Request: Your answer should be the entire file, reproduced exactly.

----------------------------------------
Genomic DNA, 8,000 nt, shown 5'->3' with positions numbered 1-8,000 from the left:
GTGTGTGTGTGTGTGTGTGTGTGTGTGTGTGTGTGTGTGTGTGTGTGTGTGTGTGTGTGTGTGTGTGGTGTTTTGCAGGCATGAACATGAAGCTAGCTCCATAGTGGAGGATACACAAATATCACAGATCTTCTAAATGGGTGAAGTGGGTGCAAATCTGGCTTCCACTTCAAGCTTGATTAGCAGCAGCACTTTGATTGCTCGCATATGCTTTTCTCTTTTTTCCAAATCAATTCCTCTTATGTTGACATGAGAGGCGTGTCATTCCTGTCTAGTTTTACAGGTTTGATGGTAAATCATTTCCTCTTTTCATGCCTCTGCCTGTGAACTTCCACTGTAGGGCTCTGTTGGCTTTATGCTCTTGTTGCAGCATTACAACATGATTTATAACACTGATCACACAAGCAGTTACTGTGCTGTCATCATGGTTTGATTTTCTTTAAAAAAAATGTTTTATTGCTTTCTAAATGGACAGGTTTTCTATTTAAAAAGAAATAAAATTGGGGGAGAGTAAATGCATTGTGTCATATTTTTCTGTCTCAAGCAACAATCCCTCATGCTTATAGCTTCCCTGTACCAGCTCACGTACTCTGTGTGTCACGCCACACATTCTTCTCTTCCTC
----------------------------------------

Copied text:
Genomic DNA, 8,000 nt, shown 5'->3' with positions numbered 1-8,000 from the left:
GTGTGTGTGTGTGTGTGTGTGTGTGTGTGTGTGTGTGTGTGTGTGTGTGTGTGTGTGTGTGTGTGTGGTGTTTTGCAGGCATGAACATGAAGCTAGCTCCATAGTGGAGGATACACAAATATCACAGATCTTCTAAATGGGTGAAGTGGGTGCAAATCTGGCTTCCACTTCAAGCTTGATTAGCAGCAGCACTTTGATTGCTCGCATATGCTTTTCTCTTTTTTCCAAATCAATTCCTCTTATGTTGACATGAGAGGCGTGTCATTCCTGTCTAGTTTTACAGGTTTGATGGTAAATCATTTCCTCTTTTCATGCCTCTGCCTGTGAACTTCCACTGTAGGGCTCTGTTGGCTTTATGCTCTTGTTGCAGCATTACAACATGATTTATAACACTGATCACACAAGCAGTTACTGTGCTGTCATCATGGTTTGATTTTCTTTAAAAAAAATGTTTTATTGCTTTCTAAATGGACAGGTTTTCTATTTAAAAAGAAATAAAATTGGGGGAGAGTAAATGCATTGTGTCATATTTTTCTGTCTCAAGCAACAATCCCTCATGCTTATAGCTTCCCTGTACCAGCTCACGTACTCTGTGTGTCACGCCACACATTCTTCTCTTCCTC